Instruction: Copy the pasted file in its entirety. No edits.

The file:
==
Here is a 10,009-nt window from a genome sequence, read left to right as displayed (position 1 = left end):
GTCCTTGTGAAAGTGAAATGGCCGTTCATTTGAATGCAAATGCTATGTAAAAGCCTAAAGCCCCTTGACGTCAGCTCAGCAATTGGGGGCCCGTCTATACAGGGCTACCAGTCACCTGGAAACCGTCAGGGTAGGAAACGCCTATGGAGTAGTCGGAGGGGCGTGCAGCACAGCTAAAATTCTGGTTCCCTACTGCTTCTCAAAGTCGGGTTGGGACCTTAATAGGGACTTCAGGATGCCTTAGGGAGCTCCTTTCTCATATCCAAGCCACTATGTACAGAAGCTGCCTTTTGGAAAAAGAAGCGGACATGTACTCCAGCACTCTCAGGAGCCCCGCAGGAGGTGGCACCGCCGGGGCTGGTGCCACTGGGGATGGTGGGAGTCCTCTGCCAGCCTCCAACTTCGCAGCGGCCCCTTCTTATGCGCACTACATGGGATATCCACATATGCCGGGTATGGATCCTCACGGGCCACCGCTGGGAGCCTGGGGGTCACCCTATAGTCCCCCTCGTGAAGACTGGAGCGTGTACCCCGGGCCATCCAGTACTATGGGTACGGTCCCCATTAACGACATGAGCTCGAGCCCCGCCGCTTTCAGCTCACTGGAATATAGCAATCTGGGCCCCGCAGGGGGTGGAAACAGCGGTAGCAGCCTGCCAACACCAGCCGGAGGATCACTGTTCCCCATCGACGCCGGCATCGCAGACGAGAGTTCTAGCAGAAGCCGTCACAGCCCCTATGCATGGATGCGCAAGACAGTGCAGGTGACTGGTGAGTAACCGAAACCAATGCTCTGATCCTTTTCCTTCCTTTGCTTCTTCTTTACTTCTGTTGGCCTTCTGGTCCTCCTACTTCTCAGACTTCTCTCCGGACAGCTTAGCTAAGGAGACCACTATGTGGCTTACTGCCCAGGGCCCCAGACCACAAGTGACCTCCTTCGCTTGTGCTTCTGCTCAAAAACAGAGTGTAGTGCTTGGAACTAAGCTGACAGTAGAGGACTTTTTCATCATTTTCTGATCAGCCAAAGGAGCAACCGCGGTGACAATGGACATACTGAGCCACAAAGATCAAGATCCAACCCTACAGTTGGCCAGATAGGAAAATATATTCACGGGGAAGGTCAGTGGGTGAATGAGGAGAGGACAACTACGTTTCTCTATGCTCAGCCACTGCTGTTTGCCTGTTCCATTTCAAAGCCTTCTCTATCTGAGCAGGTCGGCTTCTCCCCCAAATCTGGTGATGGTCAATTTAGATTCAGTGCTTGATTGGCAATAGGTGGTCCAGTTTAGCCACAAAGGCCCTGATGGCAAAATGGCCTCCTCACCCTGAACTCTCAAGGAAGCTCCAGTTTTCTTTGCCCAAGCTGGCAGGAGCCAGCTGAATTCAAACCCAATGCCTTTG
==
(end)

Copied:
Here is a 10,009-nt window from a genome sequence, read left to right as displayed (position 1 = left end):
GTCCTTGTGAAAGTGAAATGGCCGTTCATTTGAATGCAAATGCTATGTAAAAGCCTAAAGCCCCTTGACGTCAGCTCAGCAATTGGGGGCCCGTCTATACAGGGCTACCAGTCACCTGGAAACCGTCAGGGTAGGAAACGCCTATGGAGTAGTCGGAGGGGCGTGCAGCACAGCTAAAATTCTGGTTCCCTACTGCTTCTCAAAGTCGGGTTGGGACCTTAATAGGGACTTCAGGATGCCTTAGGGAGCTCCTTTCTCATATCCAAGCCACTATGTACAGAAGCTGCCTTTTGGAAAAAGAAGCGGACATGTACTCCAGCACTCTCAGGAGCCCCGCAGGAGGTGGCACCGCCGGGGCTGGTGCCACTGGGGATGGTGGGAGTCCTCTGCCAGCCTCCAACTTCGCAGCGGCCCCTTCTTATGCGCACTACATGGGATATCCACATATGCCGGGTATGGATCCTCACGGGCCACCGCTGGGAGCCTGGGGGTCACCCTATAGTCCCCCTCGTGAAGACTGGAGCGTGTACCCCGGGCCATCCAGTACTATGGGTACGGTCCCCATTAACGACATGAGCTCGAGCCCCGCCGCTTTCAGCTCACTGGAATATAGCAATCTGGGCCCCGCAGGGGGTGGAAACAGCGGTAGCAGCCTGCCAACACCAGCCGGAGGATCACTGTTCCCCATCGACGCCGGCATCGCAGACGAGAGTTCTAGCAGAAGCCGTCACAGCCCCTATGCATGGATGCGCAAGACAGTGCAGGTGACTGGTGAGTAACCGAAACCAATGCTCTGATCCTTTTCCTTCCTTTGCTTCTTCTTTACTTCTGTTGGCCTTCTGGTCCTCCTACTTCTCAGACTTCTCTCCGGACAGCTTAGCTAAGGAGACCACTATGTGGCTTACTGCCCAGGGCCCCAGACCACAAGTGACCTCCTTCGCTTGTGCTTCTGCTCAAAAACAGAGTGTAGTGCTTGGAACTAAGCTGACAGTAGAGGACTTTTTCATCATTTTCTGATCAGCCAAAGGAGCAACCGCGGTGACAATGGACATACTGAGCCACAAAGATCAAGATCCAACCCTACAGTTGGCCAGATAGGAAAATATATTCACGGGGAAGGTCAGTGGGTGAATGAGGAGAGGACAACTACGTTTCTCTATGCTCAGCCACTGCTGTTTGCCTGTTCCATTTCAAAGCCTTCTCTATCTGAGCAGGTCGGCTTCTCCCCCAAATCTGGTGATGGTCAATTTAGATTCAGTGCTTGATTGGCAATAGGTGGTCCAGTTTAGCCACAAAGGCCCTGATGGCAAAATGGCCTCCTCACCCTGAACTCTCAAGGAAGCTCCAGTTTTCTTTGCCCAAGCTGGCAGGAGCCAGCTGAATTCAAACCCAATGCCTTTG